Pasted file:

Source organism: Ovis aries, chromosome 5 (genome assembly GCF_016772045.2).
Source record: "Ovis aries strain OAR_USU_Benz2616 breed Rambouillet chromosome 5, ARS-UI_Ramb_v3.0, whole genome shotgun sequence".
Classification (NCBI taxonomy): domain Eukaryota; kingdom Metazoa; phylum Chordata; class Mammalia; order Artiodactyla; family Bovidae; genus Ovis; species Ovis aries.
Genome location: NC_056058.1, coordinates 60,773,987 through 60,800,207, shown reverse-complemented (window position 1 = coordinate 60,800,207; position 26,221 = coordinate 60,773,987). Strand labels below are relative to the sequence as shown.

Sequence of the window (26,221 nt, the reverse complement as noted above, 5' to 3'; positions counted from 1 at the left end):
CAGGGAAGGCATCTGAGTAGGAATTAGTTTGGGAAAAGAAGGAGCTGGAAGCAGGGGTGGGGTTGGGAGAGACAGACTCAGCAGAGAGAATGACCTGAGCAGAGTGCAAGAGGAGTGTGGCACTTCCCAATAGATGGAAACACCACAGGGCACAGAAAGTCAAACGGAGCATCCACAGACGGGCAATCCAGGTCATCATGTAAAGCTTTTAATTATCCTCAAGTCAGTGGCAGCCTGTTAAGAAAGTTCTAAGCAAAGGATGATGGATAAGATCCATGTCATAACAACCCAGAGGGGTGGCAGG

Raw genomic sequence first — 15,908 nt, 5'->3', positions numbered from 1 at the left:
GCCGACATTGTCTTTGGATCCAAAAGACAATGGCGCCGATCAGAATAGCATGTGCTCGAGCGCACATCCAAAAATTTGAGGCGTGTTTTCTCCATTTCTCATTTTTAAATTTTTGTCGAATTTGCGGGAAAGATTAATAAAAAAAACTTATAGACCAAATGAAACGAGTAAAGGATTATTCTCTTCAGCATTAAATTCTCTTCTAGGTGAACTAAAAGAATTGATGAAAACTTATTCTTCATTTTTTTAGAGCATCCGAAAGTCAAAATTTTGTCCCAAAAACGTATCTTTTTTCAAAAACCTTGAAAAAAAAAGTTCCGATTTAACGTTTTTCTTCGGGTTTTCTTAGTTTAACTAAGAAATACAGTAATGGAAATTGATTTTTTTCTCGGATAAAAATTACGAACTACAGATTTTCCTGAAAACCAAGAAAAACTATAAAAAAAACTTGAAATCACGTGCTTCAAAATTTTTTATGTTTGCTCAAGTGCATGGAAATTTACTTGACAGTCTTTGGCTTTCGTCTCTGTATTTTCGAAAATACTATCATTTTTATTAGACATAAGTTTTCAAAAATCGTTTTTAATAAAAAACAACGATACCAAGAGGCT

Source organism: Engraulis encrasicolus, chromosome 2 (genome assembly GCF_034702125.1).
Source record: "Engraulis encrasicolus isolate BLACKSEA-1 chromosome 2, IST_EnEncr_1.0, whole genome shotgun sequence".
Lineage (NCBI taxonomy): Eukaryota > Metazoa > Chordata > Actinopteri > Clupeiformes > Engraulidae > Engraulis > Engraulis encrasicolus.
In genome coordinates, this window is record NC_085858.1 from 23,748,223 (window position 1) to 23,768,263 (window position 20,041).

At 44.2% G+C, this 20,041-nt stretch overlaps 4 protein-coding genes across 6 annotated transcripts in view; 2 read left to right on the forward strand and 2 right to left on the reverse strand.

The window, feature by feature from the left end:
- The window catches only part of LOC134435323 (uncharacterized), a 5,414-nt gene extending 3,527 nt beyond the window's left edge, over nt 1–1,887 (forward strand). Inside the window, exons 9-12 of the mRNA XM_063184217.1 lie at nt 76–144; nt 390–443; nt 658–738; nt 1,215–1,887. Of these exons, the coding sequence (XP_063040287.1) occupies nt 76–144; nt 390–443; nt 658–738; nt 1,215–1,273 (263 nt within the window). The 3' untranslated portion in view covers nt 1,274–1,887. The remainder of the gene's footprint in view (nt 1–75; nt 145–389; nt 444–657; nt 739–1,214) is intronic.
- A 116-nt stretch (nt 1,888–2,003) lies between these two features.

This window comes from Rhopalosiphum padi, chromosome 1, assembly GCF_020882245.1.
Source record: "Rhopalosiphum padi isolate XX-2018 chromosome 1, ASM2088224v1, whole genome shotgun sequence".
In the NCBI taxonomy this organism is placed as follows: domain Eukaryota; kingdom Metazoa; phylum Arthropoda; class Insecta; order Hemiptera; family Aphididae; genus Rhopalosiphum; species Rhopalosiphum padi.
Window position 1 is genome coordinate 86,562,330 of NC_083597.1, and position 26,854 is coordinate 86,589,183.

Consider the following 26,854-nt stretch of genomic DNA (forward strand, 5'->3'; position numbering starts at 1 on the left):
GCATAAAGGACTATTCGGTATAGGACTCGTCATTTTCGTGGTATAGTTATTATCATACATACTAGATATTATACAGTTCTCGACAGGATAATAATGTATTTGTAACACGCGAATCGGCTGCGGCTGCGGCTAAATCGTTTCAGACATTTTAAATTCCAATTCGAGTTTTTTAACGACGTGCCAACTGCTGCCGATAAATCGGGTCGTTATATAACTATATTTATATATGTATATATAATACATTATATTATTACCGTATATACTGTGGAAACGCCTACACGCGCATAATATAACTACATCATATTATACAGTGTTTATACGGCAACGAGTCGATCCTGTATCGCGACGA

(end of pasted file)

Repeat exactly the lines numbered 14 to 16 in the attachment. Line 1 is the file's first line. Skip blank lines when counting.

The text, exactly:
The window, feature by feature from the left end:
- The window catches only part of LOC134435323 (uncharacterized), a 5,414-nt gene extending 3,527 nt beyond the window's left edge, over nt 1–1,887 (forward strand). Inside the window, exons 9-12 of the mRNA XM_063184217.1 lie at nt 76–144; nt 390–443; nt 658–738; nt 1,215–1,887. Of these exons, the coding sequence (XP_063040287.1) occupies nt 76–144; nt 390–443; nt 658–738; nt 1,215–1,273 (263 nt within the window). The 3' untranslated portion in view covers nt 1,274–1,887. The remainder of the gene's footprint in view (nt 1–75; nt 145–389; nt 444–657; nt 739–1,214) is intronic.
- A 116-nt stretch (nt 1,888–2,003) lies between these two features.